This post is not intended to study the stemma for herbal texts produced in Latin Europe, but to identify more nearly when and where we find similar attitudes to the page as those found in the botanical folios of Beinecke 408, similar materials used, and so more nearly locate the time and place where it was made – apparently in Italy during the early decades of the fifteenth century. Because the different approach to the page and to depiction of plants which appears at that time might be owed to the exemplars and their authorities, some are considered here with manuscripts made between the fourteenth and fifteenth century – not all of them herbals.
Belluno Herbal (Brit.Lib. MS Add. 41623) early 15thC.
“The chief source of the text is Dioscorides. Other names, mentioned once each, are Serapion (f. 31b), Avicenna (f. 31b), T[h]eodorus (f. 92) and ‘Magister Stephanus qui fuit jude[us]’ (f. 106 b); verses from Macer Floridus on salvia and ruta occur on ff. 58, 68, and the ‘Circa i[n]stans’ is mentioned on f. 61b.”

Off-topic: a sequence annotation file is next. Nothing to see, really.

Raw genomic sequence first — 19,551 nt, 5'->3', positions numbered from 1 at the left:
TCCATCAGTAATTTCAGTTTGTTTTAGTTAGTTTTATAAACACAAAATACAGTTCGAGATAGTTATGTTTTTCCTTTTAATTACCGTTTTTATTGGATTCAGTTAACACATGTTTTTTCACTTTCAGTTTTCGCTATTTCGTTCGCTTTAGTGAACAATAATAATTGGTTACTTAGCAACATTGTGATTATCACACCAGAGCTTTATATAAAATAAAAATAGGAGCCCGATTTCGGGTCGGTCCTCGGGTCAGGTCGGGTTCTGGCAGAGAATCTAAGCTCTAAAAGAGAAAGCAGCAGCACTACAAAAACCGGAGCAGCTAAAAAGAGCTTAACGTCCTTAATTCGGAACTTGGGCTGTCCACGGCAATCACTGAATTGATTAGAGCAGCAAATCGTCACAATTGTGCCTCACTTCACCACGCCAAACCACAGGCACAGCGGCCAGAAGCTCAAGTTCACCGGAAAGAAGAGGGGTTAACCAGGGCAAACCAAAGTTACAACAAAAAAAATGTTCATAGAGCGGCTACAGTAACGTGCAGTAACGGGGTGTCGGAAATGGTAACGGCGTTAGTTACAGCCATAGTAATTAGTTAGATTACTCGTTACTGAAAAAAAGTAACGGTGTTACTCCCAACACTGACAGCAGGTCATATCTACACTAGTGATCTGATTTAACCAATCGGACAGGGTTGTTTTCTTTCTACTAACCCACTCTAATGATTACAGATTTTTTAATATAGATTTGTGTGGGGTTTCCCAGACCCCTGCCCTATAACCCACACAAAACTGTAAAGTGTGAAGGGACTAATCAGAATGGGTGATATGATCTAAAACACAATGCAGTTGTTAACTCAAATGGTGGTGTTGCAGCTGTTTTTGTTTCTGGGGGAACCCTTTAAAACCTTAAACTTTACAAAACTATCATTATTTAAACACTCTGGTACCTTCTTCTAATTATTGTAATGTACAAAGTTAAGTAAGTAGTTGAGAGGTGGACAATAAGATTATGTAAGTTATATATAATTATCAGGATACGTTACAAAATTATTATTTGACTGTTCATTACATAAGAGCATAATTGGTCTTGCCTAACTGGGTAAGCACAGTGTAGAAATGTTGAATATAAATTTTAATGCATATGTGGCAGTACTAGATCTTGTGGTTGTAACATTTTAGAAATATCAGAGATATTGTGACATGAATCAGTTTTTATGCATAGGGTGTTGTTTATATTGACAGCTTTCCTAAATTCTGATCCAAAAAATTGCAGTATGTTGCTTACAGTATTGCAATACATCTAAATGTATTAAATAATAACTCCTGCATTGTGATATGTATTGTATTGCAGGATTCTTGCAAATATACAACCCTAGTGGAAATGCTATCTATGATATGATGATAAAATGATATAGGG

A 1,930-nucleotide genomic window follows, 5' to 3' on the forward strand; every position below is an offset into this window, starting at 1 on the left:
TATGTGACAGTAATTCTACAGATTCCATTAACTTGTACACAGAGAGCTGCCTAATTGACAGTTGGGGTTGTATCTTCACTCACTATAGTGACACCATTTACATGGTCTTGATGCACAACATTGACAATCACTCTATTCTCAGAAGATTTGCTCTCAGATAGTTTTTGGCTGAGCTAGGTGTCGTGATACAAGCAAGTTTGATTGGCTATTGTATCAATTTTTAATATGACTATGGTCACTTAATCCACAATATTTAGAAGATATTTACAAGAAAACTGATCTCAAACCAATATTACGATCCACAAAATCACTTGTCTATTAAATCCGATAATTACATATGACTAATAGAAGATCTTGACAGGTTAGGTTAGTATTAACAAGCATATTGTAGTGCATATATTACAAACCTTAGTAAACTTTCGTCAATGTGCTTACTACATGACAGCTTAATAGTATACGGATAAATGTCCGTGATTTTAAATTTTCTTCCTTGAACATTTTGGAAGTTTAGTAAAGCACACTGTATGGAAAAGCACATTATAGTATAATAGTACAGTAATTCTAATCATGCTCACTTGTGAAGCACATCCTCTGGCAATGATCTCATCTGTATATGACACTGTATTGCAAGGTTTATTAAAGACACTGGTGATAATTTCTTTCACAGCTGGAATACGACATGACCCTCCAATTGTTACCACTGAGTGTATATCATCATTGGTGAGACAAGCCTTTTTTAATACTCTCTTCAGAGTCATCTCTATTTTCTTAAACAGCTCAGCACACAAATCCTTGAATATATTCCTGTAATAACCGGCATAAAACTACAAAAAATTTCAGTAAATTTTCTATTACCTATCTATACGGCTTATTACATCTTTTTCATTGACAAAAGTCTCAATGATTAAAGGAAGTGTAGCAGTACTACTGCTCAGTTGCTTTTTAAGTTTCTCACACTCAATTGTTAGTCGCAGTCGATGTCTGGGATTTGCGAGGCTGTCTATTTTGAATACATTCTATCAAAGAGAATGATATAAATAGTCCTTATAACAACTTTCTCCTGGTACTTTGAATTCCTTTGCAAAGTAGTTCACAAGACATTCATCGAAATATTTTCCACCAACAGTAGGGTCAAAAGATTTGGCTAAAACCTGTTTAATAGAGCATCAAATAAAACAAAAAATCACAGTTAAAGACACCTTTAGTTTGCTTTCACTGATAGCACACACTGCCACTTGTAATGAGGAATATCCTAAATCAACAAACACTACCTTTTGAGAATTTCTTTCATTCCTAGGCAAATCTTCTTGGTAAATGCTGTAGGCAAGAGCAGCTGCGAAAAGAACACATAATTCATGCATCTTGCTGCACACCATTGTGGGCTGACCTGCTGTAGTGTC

A model for intensely realistic plant-pictures is certainly offered by the much-cited Juliana (sometimes ‘Julia’) Anicia Codex, but that manuscript was not to arrive in mainland Europe until the late 1560s, which makes one wonder whether the sketchy wiki article entitled ‘Vienna Dioscorides’ wasn’t written by a Voynichero: its reference to the Voynich manuscript appears somewhat gratuitous.
The Belluno Herbal’s dependence on Dioscorides contrasts strongly with the Carrara Herbal, in which, as we’ve seen, vivid plant-portraits already occur. Its text is chiefly the Latin translation of work written by a ninth-century Syrian named Ibn Sarabi, known as ‘Serapion the Elder’. The Latin translation is a product of the Toledo school, issued under the name of Gerard of Cremona, and is referred to as the Practica Joannis Serapionis dicta Breviarium, Practica Serapionis or Breviarium medicinae etc.